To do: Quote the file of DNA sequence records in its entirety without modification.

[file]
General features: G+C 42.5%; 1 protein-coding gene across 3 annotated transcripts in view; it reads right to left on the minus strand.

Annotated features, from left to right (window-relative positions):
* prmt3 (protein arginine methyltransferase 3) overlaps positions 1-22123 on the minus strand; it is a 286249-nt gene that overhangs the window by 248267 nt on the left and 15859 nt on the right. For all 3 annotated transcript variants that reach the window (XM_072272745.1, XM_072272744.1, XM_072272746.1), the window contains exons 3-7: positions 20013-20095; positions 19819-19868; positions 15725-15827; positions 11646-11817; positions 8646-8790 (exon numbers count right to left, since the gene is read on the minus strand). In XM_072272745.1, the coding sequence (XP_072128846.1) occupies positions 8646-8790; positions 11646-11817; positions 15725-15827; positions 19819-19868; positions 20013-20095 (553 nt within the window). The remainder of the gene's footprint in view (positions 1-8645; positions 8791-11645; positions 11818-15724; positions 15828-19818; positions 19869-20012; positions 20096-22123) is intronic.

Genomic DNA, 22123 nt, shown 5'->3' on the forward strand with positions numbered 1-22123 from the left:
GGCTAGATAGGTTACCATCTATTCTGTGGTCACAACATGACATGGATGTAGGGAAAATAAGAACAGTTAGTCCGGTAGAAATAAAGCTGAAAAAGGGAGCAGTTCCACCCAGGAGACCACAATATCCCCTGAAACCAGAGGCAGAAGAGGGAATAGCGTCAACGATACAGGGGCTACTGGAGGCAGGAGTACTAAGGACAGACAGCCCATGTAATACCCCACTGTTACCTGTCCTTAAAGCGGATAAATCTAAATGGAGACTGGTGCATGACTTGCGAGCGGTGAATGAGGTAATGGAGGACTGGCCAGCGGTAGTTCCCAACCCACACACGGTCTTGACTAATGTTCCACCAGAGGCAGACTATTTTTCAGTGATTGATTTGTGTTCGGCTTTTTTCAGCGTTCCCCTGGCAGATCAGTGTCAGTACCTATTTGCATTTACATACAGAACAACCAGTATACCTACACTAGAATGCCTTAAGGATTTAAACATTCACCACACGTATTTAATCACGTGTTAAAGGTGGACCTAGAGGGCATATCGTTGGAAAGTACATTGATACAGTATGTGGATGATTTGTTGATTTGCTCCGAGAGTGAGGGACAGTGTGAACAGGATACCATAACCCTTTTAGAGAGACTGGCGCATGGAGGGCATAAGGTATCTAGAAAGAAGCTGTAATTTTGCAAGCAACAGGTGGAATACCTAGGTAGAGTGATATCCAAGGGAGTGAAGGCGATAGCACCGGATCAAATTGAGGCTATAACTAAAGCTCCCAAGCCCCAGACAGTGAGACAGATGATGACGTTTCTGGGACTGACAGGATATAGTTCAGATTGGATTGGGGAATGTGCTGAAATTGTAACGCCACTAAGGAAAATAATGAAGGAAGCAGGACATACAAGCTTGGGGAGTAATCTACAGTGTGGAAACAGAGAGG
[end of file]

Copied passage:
General features: G+C 42.5%; 1 protein-coding gene across 3 annotated transcripts in view; it reads right to left on the minus strand.

Annotated features, from left to right (window-relative positions):
* prmt3 (protein arginine methyltransferase 3) overlaps positions 1-22123 on the minus strand; it is a 286249-nt gene that overhangs the window by 248267 nt on the left and 15859 nt on the right. For all 3 annotated transcript variants that reach the window (XM_072272745.1, XM_072272744.1, XM_072272746.1), the window contains exons 3-7: positions 20013-20095; positions 19819-19868; positions 15725-15827; positions 11646-11817; positions 8646-8790 (exon numbers count right to left, since the gene is read on the minus strand). In XM_072272745.1, the coding sequence (XP_072128846.1) occupies positions 8646-8790; positions 11646-11817; positions 15725-15827; positions 19819-19868; positions 20013-20095 (553 nt within the window). The remainder of the gene's footprint in view (positions 1-8645; positions 8791-11645; positions 11818-15724; positions 15828-19818; positions 19869-20012; positions 20096-22123) is intronic.

Genomic DNA, 22123 nt, shown 5'->3' on the forward strand with positions numbered 1-22123 from the left:
GGCTAGATAGGTTACCATCTATTCTGTGGTCACAACATGACATGGATGTAGGGAAAATAAGAACAGTTAGTCCGGTAGAAATAAAGCTGAAAAAGGGAGCAGTTCCACCCAGGAGACCACAATATCCCCTGAAACCAGAGGCAGAAGAGGGAATAGCGTCAACGATACAGGGGCTACTGGAGGCAGGAGTACTAAGGACAGACAGCCCATGTAATACCCCACTGTTACCTGTCCTTAAAGCGGATAAATCTAAATGGAGACTGGTGCATGACTTGCGAGCGGTGAATGAGGTAATGGAGGACTGGCCAGCGGTAGTTCCCAACCCACACACGGTCTTGACTAATGTTCCACCAGAGGCAGACTATTTTTCAGTGATTGATTTGTGTTCGGCTTTTTTCAGCGTTCCCCTGGCAGATCAGTGTCAGTACCTATTTGCATTTACATACAGAACAACCAGTATACCTACACTAGAATGCCTTAAGGATTTAAACATTCACCACACGTATTTAATCACGTGTTAAAGGTGGACCTAGAGGGCATATCGTTGGAAAGTACATTGATACAGTATGTGGATGATTTGTTGATTTGCTCCGAGAGTGAGGGACAGTGTGAACAGGATACCATAACCCTTTTAGAGAGACTGGCGCATGGAGGGCATAAGGTATCTAGAAAGAAGCTGTAATTTTGCAAGCAACAGGTGGAATACCTAGGTAGAGTGATATCCAAGGGAGTGAAGGCGATAGCACCGGATCAAATTGAGGCTATAACTAAAGCTCCCAAGCCCCAGACAGTGAGACAGATGATGACGTTTCTGGGACTGACAGGATATAGTTCAGATTGGATTGGGGAATGTGCTGAAATTGTAACGCCACTAAGGAAAATAATGAAGGAAGCAGGACATACAAGCTTGGGGAGTAATCTACAGTGTGGAAACAGAGAGG